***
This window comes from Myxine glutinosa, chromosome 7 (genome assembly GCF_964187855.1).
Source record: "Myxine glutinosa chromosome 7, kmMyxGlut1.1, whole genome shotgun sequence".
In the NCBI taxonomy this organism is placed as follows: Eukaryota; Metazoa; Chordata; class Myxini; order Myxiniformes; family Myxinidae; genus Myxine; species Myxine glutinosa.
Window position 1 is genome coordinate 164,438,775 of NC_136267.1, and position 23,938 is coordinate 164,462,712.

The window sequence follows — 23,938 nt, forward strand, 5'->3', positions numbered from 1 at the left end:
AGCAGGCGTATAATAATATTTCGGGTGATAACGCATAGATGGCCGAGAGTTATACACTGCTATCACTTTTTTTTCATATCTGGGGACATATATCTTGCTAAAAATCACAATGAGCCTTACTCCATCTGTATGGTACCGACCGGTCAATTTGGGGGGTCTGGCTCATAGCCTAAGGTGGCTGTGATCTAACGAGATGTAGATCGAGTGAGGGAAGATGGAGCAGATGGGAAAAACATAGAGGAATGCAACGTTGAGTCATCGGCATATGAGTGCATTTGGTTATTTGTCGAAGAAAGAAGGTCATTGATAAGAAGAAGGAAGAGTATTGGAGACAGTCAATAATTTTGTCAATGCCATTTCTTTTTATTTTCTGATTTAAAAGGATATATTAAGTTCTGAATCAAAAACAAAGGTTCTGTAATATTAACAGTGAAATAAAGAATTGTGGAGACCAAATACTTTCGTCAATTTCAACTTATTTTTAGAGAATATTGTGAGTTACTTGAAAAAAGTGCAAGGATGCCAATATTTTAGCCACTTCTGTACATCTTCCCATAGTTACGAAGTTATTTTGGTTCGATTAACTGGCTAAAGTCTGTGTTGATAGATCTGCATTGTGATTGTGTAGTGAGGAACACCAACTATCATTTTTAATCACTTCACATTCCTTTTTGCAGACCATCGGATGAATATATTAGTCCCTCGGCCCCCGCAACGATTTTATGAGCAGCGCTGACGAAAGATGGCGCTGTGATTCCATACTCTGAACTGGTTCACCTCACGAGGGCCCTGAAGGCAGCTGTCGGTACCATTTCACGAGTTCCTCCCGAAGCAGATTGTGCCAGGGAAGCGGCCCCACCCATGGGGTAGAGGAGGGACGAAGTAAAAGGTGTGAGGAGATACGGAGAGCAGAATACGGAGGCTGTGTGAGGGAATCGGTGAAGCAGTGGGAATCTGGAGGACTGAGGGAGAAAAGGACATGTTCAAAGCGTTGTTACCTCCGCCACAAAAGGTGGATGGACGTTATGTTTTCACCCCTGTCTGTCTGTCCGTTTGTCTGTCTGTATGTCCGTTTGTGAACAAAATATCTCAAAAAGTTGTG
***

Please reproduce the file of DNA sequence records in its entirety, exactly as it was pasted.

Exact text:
This window comes from Myxine glutinosa, chromosome 7 (genome assembly GCF_964187855.1).
Source record: "Myxine glutinosa chromosome 7, kmMyxGlut1.1, whole genome shotgun sequence".
In the NCBI taxonomy this organism is placed as follows: Eukaryota; Metazoa; Chordata; class Myxini; order Myxiniformes; family Myxinidae; genus Myxine; species Myxine glutinosa.
Window position 1 is genome coordinate 164,438,775 of NC_136267.1, and position 23,938 is coordinate 164,462,712.

The window sequence follows — 23,938 nt, forward strand, 5'->3', positions numbered from 1 at the left end:
AGCAGGCGTATAATAATATTTCGGGTGATAACGCATAGATGGCCGAGAGTTATACACTGCTATCACTTTTTTTTCATATCTGGGGACATATATCTTGCTAAAAATCACAATGAGCCTTACTCCATCTGTATGGTACCGACCGGTCAATTTGGGGGGTCTGGCTCATAGCCTAAGGTGGCTGTGATCTAACGAGATGTAGATCGAGTGAGGGAAGATGGAGCAGATGGGAAAAACATAGAGGAATGCAACGTTGAGTCATCGGCATATGAGTGCATTTGGTTATTTGTCGAAGAAAGAAGGTCATTGATAAGAAGAAGGAAGAGTATTGGAGACAGTCAATAATTTTGTCAATGCCATTTCTTTTTATTTTCTGATTTAAAAGGATATATTAAGTTCTGAATCAAAAACAAAGGTTCTGTAATATTAACAGTGAAATAAAGAATTGTGGAGACCAAATACTTTCGTCAATTTCAACTTATTTTTAGAGAATATTGTGAGTTACTTGAAAAAAGTGCAAGGATGCCAATATTTTAGCCACTTCTGTACATCTTCCCATAGTTACGAAGTTATTTTGGTTCGATTAACTGGCTAAAGTCTGTGTTGATAGATCTGCATTGTGATTGTGTAGTGAGGAACACCAACTATCATTTTTAATCACTTCACATTCCTTTTTGCAGACCATCGGATGAATATATTAGTCCCTCGGCCCCCGCAACGATTTTATGAGCAGCGCTGACGAAAGATGGCGCTGTGATTCCATACTCTGAACTGGTTCACCTCACGAGGGCCCTGAAGGCAGCTGTCGGTACCATTTCACGAGTTCCTCCCGAAGCAGATTGTGCCAGGGAAGCGGCCCCACCCATGGGGTAGAGGAGGGACGAAGTAAAAGGTGTGAGGAGATACGGAGAGCAGAATACGGAGGCTGTGTGAGGGAATCGGTGAAGCAGTGGGAATCTGGAGGACTGAGGGAGAAAAGGACATGTTCAAAGCGTTGTTACCTCCGCCACAAAAGGTGGATGGACGTTATGTTTTCACCCCTGTCTGTCTGTCCGTTTGTCTGTCTGTATGTCCGTTTGTGAACAAAATATCTCAAAAAGTTGTG